The type of flea that spread the bubonic plague across Europe in the 1300s, killing millions of people, lives in NYC, according to a study published in a medical journal.
Cornell University researchers trapped 133 rats in five different locations across the city. They then euthanized the rodents and killed the insects living on them using a vapor. Combing through the rats’ fur, they found 6.500 parasites, including the tropical rat mite, the spine rat louse, the spiny rat mite and the now infamous oriental rat flea, according to the Journal of Medical Entomology study.
Among those parasites was the oriental rat flea, which is believed to have caused the Black Death pandemic in Europe centuries ago, according to the researchers.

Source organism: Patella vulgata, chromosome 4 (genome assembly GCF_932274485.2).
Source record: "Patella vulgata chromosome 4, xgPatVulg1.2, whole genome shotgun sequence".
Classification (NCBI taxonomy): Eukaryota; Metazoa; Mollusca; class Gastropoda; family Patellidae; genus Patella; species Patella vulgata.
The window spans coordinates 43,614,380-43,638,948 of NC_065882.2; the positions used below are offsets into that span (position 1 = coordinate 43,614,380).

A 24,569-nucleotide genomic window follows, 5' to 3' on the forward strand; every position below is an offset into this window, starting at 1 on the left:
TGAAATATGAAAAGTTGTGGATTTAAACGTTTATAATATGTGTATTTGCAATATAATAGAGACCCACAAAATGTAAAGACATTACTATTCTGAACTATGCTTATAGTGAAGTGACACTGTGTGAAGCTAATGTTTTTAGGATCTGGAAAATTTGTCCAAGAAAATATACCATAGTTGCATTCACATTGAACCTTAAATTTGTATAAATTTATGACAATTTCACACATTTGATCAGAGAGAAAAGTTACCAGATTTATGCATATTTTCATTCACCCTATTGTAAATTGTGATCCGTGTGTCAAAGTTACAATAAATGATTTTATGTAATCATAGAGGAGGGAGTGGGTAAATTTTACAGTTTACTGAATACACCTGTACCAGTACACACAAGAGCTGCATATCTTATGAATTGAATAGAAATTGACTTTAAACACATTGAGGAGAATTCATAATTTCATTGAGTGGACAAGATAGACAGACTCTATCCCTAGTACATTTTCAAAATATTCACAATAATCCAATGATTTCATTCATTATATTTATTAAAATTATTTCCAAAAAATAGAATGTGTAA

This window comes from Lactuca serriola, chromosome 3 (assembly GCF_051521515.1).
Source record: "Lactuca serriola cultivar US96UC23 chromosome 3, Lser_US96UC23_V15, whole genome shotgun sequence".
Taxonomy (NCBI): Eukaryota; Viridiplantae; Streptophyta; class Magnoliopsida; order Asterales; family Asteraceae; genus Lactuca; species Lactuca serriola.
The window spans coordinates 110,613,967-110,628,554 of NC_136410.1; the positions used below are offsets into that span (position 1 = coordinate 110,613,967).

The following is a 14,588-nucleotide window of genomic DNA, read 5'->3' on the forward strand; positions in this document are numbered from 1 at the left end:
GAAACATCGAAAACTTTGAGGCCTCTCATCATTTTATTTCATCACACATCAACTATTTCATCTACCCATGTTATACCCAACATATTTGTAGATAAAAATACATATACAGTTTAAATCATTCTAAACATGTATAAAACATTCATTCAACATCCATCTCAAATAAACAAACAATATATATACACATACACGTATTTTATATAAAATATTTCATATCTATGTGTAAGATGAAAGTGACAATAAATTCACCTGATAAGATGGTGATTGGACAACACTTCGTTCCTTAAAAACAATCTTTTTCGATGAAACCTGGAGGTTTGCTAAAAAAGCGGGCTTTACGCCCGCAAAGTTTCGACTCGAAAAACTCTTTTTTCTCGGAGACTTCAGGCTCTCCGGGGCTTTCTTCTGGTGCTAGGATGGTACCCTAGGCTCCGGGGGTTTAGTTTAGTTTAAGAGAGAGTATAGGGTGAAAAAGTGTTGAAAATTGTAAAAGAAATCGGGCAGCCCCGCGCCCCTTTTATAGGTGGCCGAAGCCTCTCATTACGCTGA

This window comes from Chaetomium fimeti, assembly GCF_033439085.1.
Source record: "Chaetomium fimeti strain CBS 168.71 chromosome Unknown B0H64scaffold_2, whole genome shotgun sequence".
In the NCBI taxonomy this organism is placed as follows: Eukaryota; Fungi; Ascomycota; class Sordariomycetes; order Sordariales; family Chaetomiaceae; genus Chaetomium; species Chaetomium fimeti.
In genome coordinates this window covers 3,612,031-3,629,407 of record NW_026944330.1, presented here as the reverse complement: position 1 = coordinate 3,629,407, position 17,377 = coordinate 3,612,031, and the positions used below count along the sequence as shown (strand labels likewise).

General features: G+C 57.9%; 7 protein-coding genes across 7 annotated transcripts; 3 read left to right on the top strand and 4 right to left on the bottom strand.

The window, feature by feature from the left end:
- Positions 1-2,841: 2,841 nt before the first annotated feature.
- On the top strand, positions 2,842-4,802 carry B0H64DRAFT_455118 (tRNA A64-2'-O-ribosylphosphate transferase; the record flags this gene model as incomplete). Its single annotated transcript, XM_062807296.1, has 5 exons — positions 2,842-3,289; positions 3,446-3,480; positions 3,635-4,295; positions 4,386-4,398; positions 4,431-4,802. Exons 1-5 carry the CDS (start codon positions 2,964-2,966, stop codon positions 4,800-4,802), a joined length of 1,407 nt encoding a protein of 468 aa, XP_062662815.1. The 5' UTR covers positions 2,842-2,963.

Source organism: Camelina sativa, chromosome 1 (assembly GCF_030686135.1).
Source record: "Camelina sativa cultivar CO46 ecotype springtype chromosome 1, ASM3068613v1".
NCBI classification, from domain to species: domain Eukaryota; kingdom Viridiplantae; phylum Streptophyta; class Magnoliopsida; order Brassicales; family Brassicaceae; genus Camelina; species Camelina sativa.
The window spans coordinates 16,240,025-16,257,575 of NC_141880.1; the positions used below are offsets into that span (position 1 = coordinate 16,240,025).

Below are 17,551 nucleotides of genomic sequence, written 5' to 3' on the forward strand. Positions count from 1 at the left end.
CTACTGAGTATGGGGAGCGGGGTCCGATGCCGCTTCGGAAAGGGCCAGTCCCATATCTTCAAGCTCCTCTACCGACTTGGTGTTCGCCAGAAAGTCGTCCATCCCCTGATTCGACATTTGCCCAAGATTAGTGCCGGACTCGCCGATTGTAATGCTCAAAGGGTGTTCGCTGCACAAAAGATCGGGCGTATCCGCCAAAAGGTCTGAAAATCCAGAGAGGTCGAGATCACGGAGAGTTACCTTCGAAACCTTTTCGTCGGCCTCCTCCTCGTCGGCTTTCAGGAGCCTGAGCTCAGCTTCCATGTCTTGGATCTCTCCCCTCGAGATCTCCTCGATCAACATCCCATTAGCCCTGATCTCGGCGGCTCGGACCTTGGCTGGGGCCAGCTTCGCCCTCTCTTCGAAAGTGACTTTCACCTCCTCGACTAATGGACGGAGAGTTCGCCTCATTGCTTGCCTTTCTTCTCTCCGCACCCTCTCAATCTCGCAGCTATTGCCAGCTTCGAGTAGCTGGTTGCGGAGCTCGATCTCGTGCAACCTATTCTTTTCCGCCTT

New Yorkers can breathe a sigh of relief, however. The report said rats in the city no longer carry the disease. But some rats do carry Bartonella, a bacterium that causes fever and flu-like symptoms.
Diseases are spread from rats to humans via flea bites, which involve the flea regurgitating its gut matter into a human’s bloodstream.
The parasite survey shows that more research is needed to determine the danger posed by rats, Matthew Frye, the study’s co-author, told The Verge.
Although such parasite surveys have been possible since the early 1900s, none have been conducted in the city since the 1920s.